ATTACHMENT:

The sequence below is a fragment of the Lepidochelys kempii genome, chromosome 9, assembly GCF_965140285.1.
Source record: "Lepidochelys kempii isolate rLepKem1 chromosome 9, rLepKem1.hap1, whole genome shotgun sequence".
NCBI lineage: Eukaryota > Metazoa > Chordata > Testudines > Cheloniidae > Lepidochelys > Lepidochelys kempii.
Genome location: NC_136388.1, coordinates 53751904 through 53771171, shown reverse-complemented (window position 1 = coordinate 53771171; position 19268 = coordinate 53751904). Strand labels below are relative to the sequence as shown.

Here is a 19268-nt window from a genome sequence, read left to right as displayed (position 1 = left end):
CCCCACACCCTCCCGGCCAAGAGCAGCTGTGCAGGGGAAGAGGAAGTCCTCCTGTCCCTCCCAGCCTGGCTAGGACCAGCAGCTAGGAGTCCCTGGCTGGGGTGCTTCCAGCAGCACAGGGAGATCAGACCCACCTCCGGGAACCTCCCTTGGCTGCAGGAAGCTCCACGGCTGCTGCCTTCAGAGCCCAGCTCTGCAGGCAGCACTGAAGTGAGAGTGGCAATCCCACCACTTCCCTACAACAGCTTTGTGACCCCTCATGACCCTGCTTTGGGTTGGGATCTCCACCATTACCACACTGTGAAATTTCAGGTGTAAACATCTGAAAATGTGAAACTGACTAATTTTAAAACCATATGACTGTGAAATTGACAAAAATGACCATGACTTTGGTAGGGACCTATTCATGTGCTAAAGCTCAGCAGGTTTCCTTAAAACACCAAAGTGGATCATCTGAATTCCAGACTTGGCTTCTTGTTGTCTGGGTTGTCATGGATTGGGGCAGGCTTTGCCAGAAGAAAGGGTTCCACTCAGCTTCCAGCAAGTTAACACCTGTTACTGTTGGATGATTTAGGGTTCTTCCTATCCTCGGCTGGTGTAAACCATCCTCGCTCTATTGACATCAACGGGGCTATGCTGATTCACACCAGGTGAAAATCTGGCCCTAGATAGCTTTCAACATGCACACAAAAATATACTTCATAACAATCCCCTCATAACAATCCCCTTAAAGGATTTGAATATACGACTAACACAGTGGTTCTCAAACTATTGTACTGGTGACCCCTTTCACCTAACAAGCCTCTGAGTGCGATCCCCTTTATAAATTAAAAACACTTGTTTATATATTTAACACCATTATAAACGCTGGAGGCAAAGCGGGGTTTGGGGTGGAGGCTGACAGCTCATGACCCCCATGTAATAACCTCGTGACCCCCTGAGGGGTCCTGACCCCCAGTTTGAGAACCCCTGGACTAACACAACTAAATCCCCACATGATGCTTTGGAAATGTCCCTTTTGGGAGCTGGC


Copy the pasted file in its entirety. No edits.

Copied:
The sequence below is a fragment of the Lepidochelys kempii genome, chromosome 9, assembly GCF_965140285.1.
Source record: "Lepidochelys kempii isolate rLepKem1 chromosome 9, rLepKem1.hap1, whole genome shotgun sequence".
NCBI lineage: Eukaryota > Metazoa > Chordata > Testudines > Cheloniidae > Lepidochelys > Lepidochelys kempii.
Genome location: NC_136388.1, coordinates 53751904 through 53771171, shown reverse-complemented (window position 1 = coordinate 53771171; position 19268 = coordinate 53751904). Strand labels below are relative to the sequence as shown.

Here is a 19268-nt window from a genome sequence, read left to right as displayed (position 1 = left end):
CCCCACACCCTCCCGGCCAAGAGCAGCTGTGCAGGGGAAGAGGAAGTCCTCCTGTCCCTCCCAGCCTGGCTAGGACCAGCAGCTAGGAGTCCCTGGCTGGGGTGCTTCCAGCAGCACAGGGAGATCAGACCCACCTCCGGGAACCTCCCTTGGCTGCAGGAAGCTCCACGGCTGCTGCCTTCAGAGCCCAGCTCTGCAGGCAGCACTGAAGTGAGAGTGGCAATCCCACCACTTCCCTACAACAGCTTTGTGACCCCTCATGACCCTGCTTTGGGTTGGGATCTCCACCATTACCACACTGTGAAATTTCAGGTGTAAACATCTGAAAATGTGAAACTGACTAATTTTAAAACCATATGACTGTGAAATTGACAAAAATGACCATGACTTTGGTAGGGACCTATTCATGTGCTAAAGCTCAGCAGGTTTCCTTAAAACACCAAAGTGGATCATCTGAATTCCAGACTTGGCTTCTTGTTGTCTGGGTTGTCATGGATTGGGGCAGGCTTTGCCAGAAGAAAGGGTTCCACTCAGCTTCCAGCAAGTTAACACCTGTTACTGTTGGATGATTTAGGGTTCTTCCTATCCTCGGCTGGTGTAAACCATCCTCGCTCTATTGACATCAACGGGGCTATGCTGATTCACACCAGGTGAAAATCTGGCCCTAGATAGCTTTCAACATGCACACAAAAATATACTTCATAACAATCCCCTCATAACAATCCCCTTAAAGGATTTGAATATACGACTAACACAGTGGTTCTCAAACTATTGTACTGGTGACCCCTTTCACCTAACAAGCCTCTGAGTGCGATCCCCTTTATAAATTAAAAACACTTGTTTATATATTTAACACCATTATAAACGCTGGAGGCAAAGCGGGGTTTGGGGTGGAGGCTGACAGCTCATGACCCCCATGTAATAACCTCGTGACCCCCTGAGGGGTCCTGACCCCCAGTTTGAGAACCCCTGGACTAACACAACTAAATCCCCACATGATGCTTTGGAAATGTCCCTTTTGGGAGCTGGC